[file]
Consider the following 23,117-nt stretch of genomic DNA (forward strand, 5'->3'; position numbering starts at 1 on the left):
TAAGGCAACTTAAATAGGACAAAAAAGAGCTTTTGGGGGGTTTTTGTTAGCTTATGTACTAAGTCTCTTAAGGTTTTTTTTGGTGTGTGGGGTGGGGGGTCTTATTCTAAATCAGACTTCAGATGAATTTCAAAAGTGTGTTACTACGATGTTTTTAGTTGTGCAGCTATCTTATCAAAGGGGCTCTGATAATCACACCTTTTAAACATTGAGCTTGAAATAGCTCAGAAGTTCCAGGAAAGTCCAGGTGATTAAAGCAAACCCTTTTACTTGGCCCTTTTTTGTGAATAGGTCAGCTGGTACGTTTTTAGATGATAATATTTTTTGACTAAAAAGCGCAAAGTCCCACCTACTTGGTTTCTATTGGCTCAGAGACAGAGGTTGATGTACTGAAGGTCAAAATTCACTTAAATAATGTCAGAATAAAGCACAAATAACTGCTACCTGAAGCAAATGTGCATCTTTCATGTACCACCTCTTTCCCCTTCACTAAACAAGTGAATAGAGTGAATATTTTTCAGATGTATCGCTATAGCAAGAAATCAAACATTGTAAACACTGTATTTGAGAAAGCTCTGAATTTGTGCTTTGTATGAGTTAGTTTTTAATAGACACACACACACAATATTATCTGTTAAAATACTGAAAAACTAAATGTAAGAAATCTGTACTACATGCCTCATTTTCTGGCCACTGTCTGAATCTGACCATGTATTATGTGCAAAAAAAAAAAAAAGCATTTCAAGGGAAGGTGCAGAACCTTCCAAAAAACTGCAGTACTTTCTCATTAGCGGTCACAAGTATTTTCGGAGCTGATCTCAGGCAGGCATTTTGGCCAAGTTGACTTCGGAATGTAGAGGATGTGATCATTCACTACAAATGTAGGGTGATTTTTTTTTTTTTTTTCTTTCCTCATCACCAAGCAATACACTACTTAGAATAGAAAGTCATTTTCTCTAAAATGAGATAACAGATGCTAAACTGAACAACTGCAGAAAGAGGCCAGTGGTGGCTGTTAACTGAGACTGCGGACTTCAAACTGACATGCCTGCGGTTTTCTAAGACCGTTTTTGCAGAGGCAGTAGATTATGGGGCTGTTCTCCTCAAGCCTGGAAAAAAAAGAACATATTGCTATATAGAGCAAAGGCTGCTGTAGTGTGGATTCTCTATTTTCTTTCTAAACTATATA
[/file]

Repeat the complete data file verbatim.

Consider the following 23,117-nt stretch of genomic DNA (forward strand, 5'->3'; position numbering starts at 1 on the left):
TAAGGCAACTTAAATAGGACAAAAAAGAGCTTTTGGGGGGTTTTTGTTAGCTTATGTACTAAGTCTCTTAAGGTTTTTTTTGGTGTGTGGGGTGGGGGGTCTTATTCTAAATCAGACTTCAGATGAATTTCAAAAGTGTGTTACTACGATGTTTTTAGTTGTGCAGCTATCTTATCAAAGGGGCTCTGATAATCACACCTTTTAAACATTGAGCTTGAAATAGCTCAGAAGTTCCAGGAAAGTCCAGGTGATTAAAGCAAACCCTTTTACTTGGCCCTTTTTTGTGAATAGGTCAGCTGGTACGTTTTTAGATGATAATATTTTTTGACTAAAAAGCGCAAAGTCCCACCTACTTGGTTTCTATTGGCTCAGAGACAGAGGTTGATGTACTGAAGGTCAAAATTCACTTAAATAATGTCAGAATAAAGCACAAATAACTGCTACCTGAAGCAAATGTGCATCTTTCATGTACCACCTCTTTCCCCTTCACTAAACAAGTGAATAGAGTGAATATTTTTCAGATGTATCGCTATAGCAAGAAATCAAACATTGTAAACACTGTATTTGAGAAAGCTCTGAATTTGTGCTTTGTATGAGTTAGTTTTTAATAGACACACACACACAATATTATCTGTTAAAATACTGAAAAACTAAATGTAAGAAATCTGTACTACATGCCTCATTTTCTGGCCACTGTCTGAATCTGACCATGTATTATGTGCAAAAAAAAAAAAAAGCATTTCAAGGGAAGGTGCAGAACCTTCCAAAAAACTGCAGTACTTTCTCATTAGCGGTCACAAGTATTTTCGGAGCTGATCTCAGGCAGGCATTTTGGCCAAGTTGACTTCGGAATGTAGAGGATGTGATCATTCACTACAAATGTAGGGTGATTTTTTTTTTTTTTTTCTTTCCTCATCACCAAGCAATACACTACTTAGAATAGAAAGTCATTTTCTCTAAAATGAGATAACAGATGCTAAACTGAACAACTGCAGAAAGAGGCCAGTGGTGGCTGTTAACTGAGACTGCGGACTTCAAACTGACATGCCTGCGGTTTTCTAAGACCGTTTTTGCAGAGGCAGTAGATTATGGGGCTGTTCTCCTCAAGCCTGGAAAAAAAAGAACATATTGCTATATAGAGCAAAGGCTGCTGTAGTGTGGATTCTCTATTTTCTTTCTAAACTATATA